300 Blackout, 155 grain Spitzers

Developing a load for a 300 AAC Blackout. The rifle used has a 16 inch barrel with 1:8 twist. Using Frontier’s .308 diameter 155 grain flat base Spitzer plated bullet, 16 grains of Hodgdon CFE BLK powder, Remington 7-1/2 benchrest primers and once fired 300 Blackout brass.  (Click here for a preview of all available 300 Blackout brass)

The Frontier Bullet Company is from South Africa, I been shooting the Range Master series, a CNC machined from brass alloy with high lead content. Unit cost is .123 cents each click here for additional info. Weight averages 154.8 grains, length average 1.65 inches. Group size averages 1 inch at 100 yards.

I started load development from hodgdonreloading.com where there is a listing for 150 grain bullets, I used for starting data (18.8 grains-1,180 fps-26,600 PSI) My rifle I need to set overall cartridge length shorter than specs I find on line so I decreased powder charge to allow for the bullet to be seated deeper. I learned from the Techs at Hodgdon that with the CFE BLK powder this strategy can be used with confidence, the new powder is a low-pressure type and forgiving.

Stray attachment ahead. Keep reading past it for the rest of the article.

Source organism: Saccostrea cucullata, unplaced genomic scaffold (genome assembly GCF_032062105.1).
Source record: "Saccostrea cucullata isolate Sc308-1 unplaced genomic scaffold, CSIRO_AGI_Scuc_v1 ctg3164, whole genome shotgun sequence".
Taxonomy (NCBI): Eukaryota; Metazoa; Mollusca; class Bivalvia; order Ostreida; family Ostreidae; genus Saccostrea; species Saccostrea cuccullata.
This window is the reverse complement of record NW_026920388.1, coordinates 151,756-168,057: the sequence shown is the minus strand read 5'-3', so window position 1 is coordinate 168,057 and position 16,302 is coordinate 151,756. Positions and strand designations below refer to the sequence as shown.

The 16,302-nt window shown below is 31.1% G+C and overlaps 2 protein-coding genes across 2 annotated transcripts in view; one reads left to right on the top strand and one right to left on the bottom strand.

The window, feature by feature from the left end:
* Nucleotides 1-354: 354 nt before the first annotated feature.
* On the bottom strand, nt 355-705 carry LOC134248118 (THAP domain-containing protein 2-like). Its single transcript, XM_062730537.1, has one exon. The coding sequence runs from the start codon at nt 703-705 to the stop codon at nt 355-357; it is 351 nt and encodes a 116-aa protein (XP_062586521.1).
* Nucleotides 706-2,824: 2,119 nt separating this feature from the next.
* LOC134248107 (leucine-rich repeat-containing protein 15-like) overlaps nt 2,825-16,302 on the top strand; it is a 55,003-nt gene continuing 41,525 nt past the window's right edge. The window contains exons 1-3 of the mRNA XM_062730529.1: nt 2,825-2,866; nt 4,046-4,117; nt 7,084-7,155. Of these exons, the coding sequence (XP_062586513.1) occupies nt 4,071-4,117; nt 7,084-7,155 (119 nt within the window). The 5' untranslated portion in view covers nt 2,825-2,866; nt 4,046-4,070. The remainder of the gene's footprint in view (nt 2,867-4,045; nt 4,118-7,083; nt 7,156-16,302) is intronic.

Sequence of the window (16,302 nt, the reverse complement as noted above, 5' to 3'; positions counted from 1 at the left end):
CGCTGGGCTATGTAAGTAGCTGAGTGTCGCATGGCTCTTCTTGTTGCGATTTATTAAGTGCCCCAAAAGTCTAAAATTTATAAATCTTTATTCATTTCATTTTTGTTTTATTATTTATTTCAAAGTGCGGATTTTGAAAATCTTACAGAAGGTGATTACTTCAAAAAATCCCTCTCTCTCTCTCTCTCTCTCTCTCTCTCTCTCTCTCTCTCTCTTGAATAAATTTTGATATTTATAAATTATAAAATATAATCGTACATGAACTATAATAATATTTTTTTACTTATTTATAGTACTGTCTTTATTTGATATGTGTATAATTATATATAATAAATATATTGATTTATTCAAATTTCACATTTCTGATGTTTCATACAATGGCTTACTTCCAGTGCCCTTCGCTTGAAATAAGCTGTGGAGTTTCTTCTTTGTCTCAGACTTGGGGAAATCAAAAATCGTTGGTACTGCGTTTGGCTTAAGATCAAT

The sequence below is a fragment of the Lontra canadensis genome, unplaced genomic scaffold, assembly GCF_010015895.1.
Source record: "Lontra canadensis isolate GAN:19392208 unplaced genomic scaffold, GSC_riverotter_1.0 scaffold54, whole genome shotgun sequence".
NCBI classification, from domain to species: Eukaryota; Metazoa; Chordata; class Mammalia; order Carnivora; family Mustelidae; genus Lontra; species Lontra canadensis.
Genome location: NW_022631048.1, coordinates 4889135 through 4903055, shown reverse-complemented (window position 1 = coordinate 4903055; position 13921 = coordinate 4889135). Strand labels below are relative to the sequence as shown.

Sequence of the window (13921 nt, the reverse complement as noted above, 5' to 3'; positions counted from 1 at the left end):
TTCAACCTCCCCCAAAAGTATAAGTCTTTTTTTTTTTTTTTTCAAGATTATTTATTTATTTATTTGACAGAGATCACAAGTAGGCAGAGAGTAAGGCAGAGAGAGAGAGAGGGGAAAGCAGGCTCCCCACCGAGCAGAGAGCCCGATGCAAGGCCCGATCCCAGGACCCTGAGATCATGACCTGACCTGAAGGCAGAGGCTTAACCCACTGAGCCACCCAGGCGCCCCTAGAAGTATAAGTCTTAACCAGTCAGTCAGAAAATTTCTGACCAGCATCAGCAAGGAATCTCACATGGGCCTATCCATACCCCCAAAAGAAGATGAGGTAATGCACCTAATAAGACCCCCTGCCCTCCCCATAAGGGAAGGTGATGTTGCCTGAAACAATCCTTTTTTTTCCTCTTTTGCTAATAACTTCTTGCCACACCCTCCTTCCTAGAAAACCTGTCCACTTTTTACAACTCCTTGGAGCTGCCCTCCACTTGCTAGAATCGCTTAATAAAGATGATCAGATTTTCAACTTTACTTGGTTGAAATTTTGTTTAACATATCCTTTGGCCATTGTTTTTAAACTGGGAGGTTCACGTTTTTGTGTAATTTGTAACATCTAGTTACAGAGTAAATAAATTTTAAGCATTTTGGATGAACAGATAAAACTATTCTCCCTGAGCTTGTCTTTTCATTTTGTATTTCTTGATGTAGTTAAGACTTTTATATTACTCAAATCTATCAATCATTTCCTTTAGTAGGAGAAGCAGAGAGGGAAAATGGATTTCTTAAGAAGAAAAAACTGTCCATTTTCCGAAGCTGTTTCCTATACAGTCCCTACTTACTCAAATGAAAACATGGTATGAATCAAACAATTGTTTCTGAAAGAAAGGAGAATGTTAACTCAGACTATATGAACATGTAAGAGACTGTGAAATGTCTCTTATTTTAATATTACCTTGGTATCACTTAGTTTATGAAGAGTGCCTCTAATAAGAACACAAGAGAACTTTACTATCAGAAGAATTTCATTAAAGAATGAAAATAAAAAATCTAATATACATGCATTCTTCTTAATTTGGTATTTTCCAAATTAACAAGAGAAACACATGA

I measured an average 2111 fps with a spread of 32 fps with the chronograph set 15 feet from the muzzle. Any closer and the instrument failed to register. The temperature was 15 degrees, partly cloudy day with no wind.  I have no complaints with the progress I made so far, the load is clean and cycles the action flawlessly.  So far been charging straight from powder measure to case, I suspect that I can tightened groups by trickling the powder charge to guaranty a more uniform load.

I recently worked up a load using Hodgdon H-110 powder, I wanted to try a popular chioce that I can use in the 300 Blackout and the 450 Bushmaster.  I settled on a charge of 15.8 grains, using the Frontier 155 grain bullets mentioned earlier.   The average velocity was measured at 1840 fps, this round cycled and shot satisfactory.  Overall a pleasant round to plink with.  The point of impact was noticeably different than the CFE charged loads, at 100 yards the impact was high left.

Denny McDaniels